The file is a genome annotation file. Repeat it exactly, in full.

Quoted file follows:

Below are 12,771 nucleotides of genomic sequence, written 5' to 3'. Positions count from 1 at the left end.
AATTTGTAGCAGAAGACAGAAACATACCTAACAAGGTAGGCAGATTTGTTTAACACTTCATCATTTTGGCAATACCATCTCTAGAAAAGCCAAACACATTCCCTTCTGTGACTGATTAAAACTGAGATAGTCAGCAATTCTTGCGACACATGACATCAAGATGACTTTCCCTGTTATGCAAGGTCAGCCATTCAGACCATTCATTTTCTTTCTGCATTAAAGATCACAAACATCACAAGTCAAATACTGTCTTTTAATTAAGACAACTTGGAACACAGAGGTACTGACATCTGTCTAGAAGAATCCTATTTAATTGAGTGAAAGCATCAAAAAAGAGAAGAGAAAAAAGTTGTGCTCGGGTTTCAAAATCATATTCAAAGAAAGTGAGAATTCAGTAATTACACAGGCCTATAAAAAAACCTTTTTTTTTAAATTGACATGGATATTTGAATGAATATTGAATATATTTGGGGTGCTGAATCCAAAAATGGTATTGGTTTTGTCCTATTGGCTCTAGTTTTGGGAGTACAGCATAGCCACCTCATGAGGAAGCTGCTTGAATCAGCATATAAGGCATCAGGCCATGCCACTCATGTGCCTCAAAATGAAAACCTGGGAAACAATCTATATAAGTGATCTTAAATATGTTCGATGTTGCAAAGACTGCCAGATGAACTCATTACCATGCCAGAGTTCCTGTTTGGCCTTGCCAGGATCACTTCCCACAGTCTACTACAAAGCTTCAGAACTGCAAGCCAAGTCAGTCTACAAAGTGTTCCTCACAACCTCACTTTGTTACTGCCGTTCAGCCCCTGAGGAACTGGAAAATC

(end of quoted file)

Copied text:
Below are 12,771 nucleotides of genomic sequence, written 5' to 3'. Positions count from 1 at the left end.
AATTTGTAGCAGAAGACAGAAACATACCTAACAAGGTAGGCAGATTTGTTTAACACTTCATCATTTTGGCAATACCATCTCTAGAAAAGCCAAACACATTCCCTTCTGTGACTGATTAAAACTGAGATAGTCAGCAATTCTTGCGACACATGACATCAAGATGACTTTCCCTGTTATGCAAGGTCAGCCATTCAGACCATTCATTTTCTTTCTGCATTAAAGATCACAAACATCACAAGTCAAATACTGTCTTTTAATTAAGACAACTTGGAACACAGAGGTACTGACATCTGTCTAGAAGAATCCTATTTAATTGAGTGAAAGCATCAAAAAAGAGAAGAGAAAAAAGTTGTGCTCGGGTTTCAAAATCATATTCAAAGAAAGTGAGAATTCAGTAATTACACAGGCCTATAAAAAAACCTTTTTTTTTAAATTGACATGGATATTTGAATGAATATTGAATATATTTGGGGTGCTGAATCCAAAAATGGTATTGGTTTTGTCCTATTGGCTCTAGTTTTGGGAGTACAGCATAGCCACCTCATGAGGAAGCTGCTTGAATCAGCATATAAGGCATCAGGCCATGCCACTCATGTGCCTCAAAATGAAAACCTGGGAAACAATCTATATAAGTGATCTTAAATATGTTCGATGTTGCAAAGACTGCCAGATGAACTCATTACCATGCCAGAGTTCCTGTTTGGCCTTGCCAGGATCACTTCCCACAGTCTACTACAAAGCTTCAGAACTGCAAGCCAAGTCAGTCTACAAAGTGTTCCTCACAACCTCACTTTGTTACTGCCGTTCAGCCCCTGAGGAACTGGAAAATC